An Ideological Disconnect: Golden Dawn Girls

    “Ever since I was a little boy, Greece had been my summer vacation paradise. I was shocked and wanted to learn more about how extreme political views – such as the ones expressed by Golden Dawn – had managed to become so common among the friendly Greeks I met during my holidays,” says Håvard Bustnes, director of feature-length contender Golden Dawn Girls.

    “My initial idea was to make a film about how extreme nationalists raise their children,” he says. “About how they transfer their worldviews to their kids. I soon realized this idea was impossible to follow up, for ethical and practical reasons. So with all the Golden Dawn parliament members in prison at that time, I decided to follow the women, who had to take charge of the party.” 

    Bustnes homes in on these ‘leading ladies’ of the Golden Dawn – a wife, a mother and a daughter of incarcerated Golden Dawn leaders – asking increasingly probing questions from behind (and occasionally in front of) the camera. “My producer, Christian Falch, had previously included Golden Dawn parliament member and black metal bassist Giorgios Germenis in his film Blackhearts,” the director explains of how he was able to get such unfettered access to the inner circles of the extreme right-wing Golden Dawn party.

    An Ideological Disconnect

    The result is a kind of dance of approach and retreat, acceptance and rejection, between the filmmaker and his subjects, who by turns seem welcoming, tolerant, indifferent or hostile to his presence and questions. “The ‘fog of war’ between me and the characters became a more important part of the film,” Bustnes says, “because it turned out that the characters themselves wanted to take control over what I was trying to do. I want to show how they use rhetoric and how they always seem to claim that someone else is behind everything, when Golden Dawn members or supporters are involved with assaulting immigrants or similar violent events.”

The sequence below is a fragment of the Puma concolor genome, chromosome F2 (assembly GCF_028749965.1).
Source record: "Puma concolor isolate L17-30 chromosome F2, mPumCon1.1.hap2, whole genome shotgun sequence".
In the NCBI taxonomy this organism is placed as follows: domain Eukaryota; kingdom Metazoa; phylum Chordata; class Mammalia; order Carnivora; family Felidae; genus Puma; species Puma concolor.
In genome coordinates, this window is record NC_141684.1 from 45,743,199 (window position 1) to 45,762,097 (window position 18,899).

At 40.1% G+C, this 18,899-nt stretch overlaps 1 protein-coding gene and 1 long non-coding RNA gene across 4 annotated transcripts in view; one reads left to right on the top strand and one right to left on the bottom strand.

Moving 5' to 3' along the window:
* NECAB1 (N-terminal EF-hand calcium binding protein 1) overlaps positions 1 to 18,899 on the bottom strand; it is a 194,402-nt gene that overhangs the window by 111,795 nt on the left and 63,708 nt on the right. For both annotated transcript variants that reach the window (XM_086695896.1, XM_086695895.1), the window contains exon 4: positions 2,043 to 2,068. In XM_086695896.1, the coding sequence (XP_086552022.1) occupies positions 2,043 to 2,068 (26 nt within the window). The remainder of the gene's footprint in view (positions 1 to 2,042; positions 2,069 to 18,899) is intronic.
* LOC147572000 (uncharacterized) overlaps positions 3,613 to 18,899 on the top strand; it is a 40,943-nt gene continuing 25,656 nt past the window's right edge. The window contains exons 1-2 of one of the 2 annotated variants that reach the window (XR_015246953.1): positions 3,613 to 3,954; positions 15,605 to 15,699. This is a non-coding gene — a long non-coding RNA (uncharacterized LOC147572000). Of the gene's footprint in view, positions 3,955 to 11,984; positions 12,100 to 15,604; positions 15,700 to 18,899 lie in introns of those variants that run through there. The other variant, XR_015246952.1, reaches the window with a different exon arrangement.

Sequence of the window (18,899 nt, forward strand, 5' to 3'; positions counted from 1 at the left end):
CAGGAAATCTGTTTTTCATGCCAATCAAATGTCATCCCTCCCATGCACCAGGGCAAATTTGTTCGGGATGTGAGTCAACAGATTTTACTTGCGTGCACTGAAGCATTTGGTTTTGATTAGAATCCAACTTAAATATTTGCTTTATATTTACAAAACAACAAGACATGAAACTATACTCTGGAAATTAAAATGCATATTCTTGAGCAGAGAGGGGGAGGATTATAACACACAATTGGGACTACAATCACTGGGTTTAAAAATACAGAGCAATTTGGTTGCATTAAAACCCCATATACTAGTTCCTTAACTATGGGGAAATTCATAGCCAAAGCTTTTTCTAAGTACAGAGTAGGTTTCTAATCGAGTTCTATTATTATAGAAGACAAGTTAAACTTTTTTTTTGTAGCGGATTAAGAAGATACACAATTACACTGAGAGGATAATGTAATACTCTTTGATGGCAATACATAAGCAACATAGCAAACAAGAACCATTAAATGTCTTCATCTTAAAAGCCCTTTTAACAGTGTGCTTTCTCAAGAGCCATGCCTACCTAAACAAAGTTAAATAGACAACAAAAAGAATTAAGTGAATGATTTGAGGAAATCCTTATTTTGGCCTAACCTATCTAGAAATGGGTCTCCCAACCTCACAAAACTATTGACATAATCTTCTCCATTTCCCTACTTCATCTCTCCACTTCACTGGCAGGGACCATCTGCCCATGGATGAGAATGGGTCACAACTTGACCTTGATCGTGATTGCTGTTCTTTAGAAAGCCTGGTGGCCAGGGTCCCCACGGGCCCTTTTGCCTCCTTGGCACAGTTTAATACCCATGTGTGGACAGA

“I became more and more fascinated by their way of explaining away all the concrete evidence of racism and violence that appeared in the media and elsewhere during the period of shooting. Golden Dawn Girls turned into a film where I try to show an absurd and dangerous worldview based on conspiracy theories,” the director explains.

    Bustnes’ increasingly confrontational approach to the subjects of his film was in part prompted by responses to some early test screenings, he reveals: “We participated at the dok.incubator workshop, where we did some test screenings of early versions of Golden Dawn Girls,” Bustnes says. “We soon realized there was a big difference between the way Scandinavians reacted and the way a Central European audience understood what we were trying to do. I think the Scandinavian audience has a more tolerant attitude toward exposing extreme nationalists without me, as the filmmaker, having to be very confrontational … [so] after a while we realized it was necessary to clearly state our own critical point of view in the film itself.” 


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